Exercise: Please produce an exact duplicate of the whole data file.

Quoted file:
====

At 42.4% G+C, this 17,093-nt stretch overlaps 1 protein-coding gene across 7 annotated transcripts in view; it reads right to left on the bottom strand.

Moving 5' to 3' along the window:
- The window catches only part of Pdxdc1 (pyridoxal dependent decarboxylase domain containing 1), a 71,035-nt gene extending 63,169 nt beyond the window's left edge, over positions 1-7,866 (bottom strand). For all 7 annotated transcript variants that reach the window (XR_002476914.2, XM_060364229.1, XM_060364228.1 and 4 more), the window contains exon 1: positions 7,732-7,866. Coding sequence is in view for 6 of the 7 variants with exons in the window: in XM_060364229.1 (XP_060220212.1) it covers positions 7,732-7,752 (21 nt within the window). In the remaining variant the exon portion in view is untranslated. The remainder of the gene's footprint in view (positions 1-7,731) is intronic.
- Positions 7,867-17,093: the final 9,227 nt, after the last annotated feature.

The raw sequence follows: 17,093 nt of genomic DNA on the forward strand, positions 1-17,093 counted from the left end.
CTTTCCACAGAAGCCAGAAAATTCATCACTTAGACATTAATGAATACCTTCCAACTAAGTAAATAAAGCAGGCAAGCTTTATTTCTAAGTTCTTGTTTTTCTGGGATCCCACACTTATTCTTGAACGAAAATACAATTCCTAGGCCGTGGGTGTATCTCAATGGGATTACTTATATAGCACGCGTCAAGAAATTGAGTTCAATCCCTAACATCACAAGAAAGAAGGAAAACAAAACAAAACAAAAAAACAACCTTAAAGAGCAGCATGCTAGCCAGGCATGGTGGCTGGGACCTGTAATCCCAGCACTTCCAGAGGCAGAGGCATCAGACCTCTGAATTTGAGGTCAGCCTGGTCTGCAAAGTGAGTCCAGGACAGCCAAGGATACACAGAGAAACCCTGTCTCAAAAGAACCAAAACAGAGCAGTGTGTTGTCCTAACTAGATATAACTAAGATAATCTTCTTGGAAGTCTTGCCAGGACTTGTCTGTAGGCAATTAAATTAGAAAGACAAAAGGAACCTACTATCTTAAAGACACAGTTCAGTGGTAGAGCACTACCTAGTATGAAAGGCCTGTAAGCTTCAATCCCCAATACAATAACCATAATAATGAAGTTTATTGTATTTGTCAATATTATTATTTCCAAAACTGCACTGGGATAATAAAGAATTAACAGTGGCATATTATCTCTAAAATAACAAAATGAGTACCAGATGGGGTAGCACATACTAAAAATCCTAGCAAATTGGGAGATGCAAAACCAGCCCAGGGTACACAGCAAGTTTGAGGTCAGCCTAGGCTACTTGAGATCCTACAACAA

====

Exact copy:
At 42.4% G+C, this 17,093-nt stretch overlaps 1 protein-coding gene across 7 annotated transcripts in view; it reads right to left on the bottom strand.

Moving 5' to 3' along the window:
- The window catches only part of Pdxdc1 (pyridoxal dependent decarboxylase domain containing 1), a 71,035-nt gene extending 63,169 nt beyond the window's left edge, over positions 1-7,866 (bottom strand). For all 7 annotated transcript variants that reach the window (XR_002476914.2, XM_060364229.1, XM_060364228.1 and 4 more), the window contains exon 1: positions 7,732-7,866. Coding sequence is in view for 6 of the 7 variants with exons in the window: in XM_060364229.1 (XP_060220212.1) it covers positions 7,732-7,752 (21 nt within the window). In the remaining variant the exon portion in view is untranslated. The remainder of the gene's footprint in view (positions 1-7,731) is intronic.
- Positions 7,867-17,093: the final 9,227 nt, after the last annotated feature.

The raw sequence follows: 17,093 nt of genomic DNA on the forward strand, positions 1-17,093 counted from the left end.
CTTTCCACAGAAGCCAGAAAATTCATCACTTAGACATTAATGAATACCTTCCAACTAAGTAAATAAAGCAGGCAAGCTTTATTTCTAAGTTCTTGTTTTTCTGGGATCCCACACTTATTCTTGAACGAAAATACAATTCCTAGGCCGTGGGTGTATCTCAATGGGATTACTTATATAGCACGCGTCAAGAAATTGAGTTCAATCCCTAACATCACAAGAAAGAAGGAAAACAAAACAAAACAAAAAAACAACCTTAAAGAGCAGCATGCTAGCCAGGCATGGTGGCTGGGACCTGTAATCCCAGCACTTCCAGAGGCAGAGGCATCAGACCTCTGAATTTGAGGTCAGCCTGGTCTGCAAAGTGAGTCCAGGACAGCCAAGGATACACAGAGAAACCCTGTCTCAAAAGAACCAAAACAGAGCAGTGTGTTGTCCTAACTAGATATAACTAAGATAATCTTCTTGGAAGTCTTGCCAGGACTTGTCTGTAGGCAATTAAATTAGAAAGACAAAAGGAACCTACTATCTTAAAGACACAGTTCAGTGGTAGAGCACTACCTAGTATGAAAGGCCTGTAAGCTTCAATCCCCAATACAATAACCATAATAATGAAGTTTATTGTATTTGTCAATATTATTATTTCCAAAACTGCACTGGGATAATAAAGAATTAACAGTGGCATATTATCTCTAAAATAACAAAATGAGTACCAGATGGGGTAGCACATACTAAAAATCCTAGCAAATTGGGAGATGCAAAACCAGCCCAGGGTACACAGCAAGTTTGAGGTCAGCCTAGGCTACTTGAGATCCTACAACAA